Here's What You Need To Remember: The AARGM-ER and its predecessor are a type of missile known as anti-radiation missiles—in essence, intelligent munitions that detect radio frequency emissions or radio waves. Typically they’re used in an air-to-ground capacity, released by forward air elements to take out communications nodes or anti-aircraft defenses before further forward aircraft movement or missile salvoes.
The United States Navy completed the first live-fire event for their new AARGM-ER anti-radiation missile. In a statement released by the Naval Air Systems, the Navy office charged with creating advanced naval solutions explained that a Navy F/A-18 Super Hornet multirole fighter jet fired the missile, officially called the Advanced Anti-Radiation Guided Missile—Extended Range.
The test was the AARGM-ER’s first live-fire test and served to validate the previous modeling and computer simulations conducted by the Navy leading up to the trial. The live-fire event also validated the rocket’s motor components.
“This first live-fire event is a major step to providing our fleet with the most advanced weapon system to defeat evolving surface-to-air threats," explained a Navy official involved with the AARGM-ER missile testing. “Our Navy and Northrop Grumman team has done tremendous work executing this event and ensuring we met all test objectives.”
In addition to the F/A-18E/F and EA-18G Growler electronic warfare aircraft, the Navy plans to integrate the missile onto the F-35 Joint Strike Fighter, the United States’ premier single-engine stealth fighter, potentially opening the anti-radiation missile’s application to other branches of the military besides the U.S. Navy exclusively.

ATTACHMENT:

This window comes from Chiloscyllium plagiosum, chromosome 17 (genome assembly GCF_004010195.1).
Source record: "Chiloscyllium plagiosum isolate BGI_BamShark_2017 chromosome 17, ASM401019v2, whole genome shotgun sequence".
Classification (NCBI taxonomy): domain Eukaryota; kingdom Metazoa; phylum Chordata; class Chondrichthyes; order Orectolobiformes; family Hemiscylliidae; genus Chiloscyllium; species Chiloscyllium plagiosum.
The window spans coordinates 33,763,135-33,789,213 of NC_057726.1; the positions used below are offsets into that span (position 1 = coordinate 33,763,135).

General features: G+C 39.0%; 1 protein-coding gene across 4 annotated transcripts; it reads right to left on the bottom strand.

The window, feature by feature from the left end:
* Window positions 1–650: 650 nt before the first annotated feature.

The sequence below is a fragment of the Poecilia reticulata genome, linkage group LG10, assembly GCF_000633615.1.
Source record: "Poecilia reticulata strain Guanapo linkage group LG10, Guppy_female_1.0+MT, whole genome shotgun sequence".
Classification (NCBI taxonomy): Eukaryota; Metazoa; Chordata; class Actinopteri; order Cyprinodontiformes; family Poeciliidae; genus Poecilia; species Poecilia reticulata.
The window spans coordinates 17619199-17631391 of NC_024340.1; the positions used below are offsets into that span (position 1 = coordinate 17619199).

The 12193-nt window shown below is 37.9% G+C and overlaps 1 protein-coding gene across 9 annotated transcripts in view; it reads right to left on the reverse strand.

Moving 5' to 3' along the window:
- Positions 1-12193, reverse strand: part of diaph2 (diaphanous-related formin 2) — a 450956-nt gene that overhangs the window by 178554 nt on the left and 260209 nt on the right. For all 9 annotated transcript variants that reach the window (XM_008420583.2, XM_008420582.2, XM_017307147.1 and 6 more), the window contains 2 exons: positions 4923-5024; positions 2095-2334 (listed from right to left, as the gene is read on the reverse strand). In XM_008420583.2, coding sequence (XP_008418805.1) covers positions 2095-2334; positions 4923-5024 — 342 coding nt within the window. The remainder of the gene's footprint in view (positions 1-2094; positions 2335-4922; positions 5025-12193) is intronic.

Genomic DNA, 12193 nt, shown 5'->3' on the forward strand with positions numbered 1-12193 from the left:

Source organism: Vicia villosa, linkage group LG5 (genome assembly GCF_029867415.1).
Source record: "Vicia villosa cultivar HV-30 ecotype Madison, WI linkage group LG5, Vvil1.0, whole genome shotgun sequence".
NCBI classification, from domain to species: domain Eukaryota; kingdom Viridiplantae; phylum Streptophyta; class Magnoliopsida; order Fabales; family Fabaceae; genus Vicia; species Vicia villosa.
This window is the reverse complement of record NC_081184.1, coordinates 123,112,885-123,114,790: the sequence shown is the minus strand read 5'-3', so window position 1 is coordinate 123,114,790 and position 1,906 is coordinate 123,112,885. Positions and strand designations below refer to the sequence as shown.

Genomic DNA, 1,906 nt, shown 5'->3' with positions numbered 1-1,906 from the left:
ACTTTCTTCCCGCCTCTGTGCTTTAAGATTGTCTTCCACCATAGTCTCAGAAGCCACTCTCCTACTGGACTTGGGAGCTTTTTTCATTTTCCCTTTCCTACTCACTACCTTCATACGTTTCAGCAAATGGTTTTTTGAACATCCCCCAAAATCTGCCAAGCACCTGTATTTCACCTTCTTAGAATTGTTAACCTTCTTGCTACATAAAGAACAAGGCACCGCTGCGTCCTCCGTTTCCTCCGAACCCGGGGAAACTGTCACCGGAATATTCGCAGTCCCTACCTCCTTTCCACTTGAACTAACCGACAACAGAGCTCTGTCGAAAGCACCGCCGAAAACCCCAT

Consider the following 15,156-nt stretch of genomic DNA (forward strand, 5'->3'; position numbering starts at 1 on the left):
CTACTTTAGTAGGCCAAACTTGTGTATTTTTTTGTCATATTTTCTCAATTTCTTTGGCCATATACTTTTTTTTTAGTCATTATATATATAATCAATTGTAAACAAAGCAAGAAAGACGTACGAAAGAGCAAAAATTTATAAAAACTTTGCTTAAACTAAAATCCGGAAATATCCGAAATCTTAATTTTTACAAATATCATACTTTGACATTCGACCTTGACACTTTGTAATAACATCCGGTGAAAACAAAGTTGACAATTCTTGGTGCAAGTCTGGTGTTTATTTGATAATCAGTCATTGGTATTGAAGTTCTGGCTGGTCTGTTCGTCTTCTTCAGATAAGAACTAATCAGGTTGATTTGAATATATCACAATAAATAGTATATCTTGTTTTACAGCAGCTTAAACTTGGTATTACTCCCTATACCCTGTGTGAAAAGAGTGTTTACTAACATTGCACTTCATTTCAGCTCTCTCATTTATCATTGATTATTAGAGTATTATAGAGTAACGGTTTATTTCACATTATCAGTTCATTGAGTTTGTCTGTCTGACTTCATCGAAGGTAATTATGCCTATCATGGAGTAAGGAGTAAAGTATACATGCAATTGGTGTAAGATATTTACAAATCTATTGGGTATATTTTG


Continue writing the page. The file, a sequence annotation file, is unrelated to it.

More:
In another press release, Northrup Grumman, the AARGM-ER manufacturer, explained that the test also validated the missile’s “long-range capability of the new missile design” and usefulness as a stand-off munition.
The AARGM-ER is, in essence, a more advanced variant of the Navy’s AGM-88E AARGM, used to suppress enemy air defenses. Northrup Grumman states that the missile “leverages AARGM with significant improvements in some technology areas.”
The AARGM-ER and its predecessor are a type of missile known as anti-radiation missiles—in essence, intelligent munitions that detect radio frequency emissions or radio waves. Typically they’re used in an air-to-ground capacity, released by forward air elements to take out communications nodes or anti-aircraft defenses before further forward aircraft movement or missile salvoes.
Thanks to a networked information capability, American warplanes can launch the AARGM family of missiles before they’ve even detected a target, relying on information relayed from other sources to acquire enemy targets.
“While this event serves as a validation of this hard work, it more importantly, gets us one step closer to making our fleet more lethal,” a person involved in the missile’s development explained. “Our engineering and test teams have worked tirelessly with their counterparts across the enterprise and government teams.”
Though the AARGM-ER remains in testing, for now, the missile program has moved close to widespread service with this latest test.
Caleb Larson is a Defense Writer with The National Interest. He holds a Master of Public Policy and covers U.S. and Russian security, European defense issues, and German politics and culture.
This article first appeared earlier this year and is being republished due to reader interest.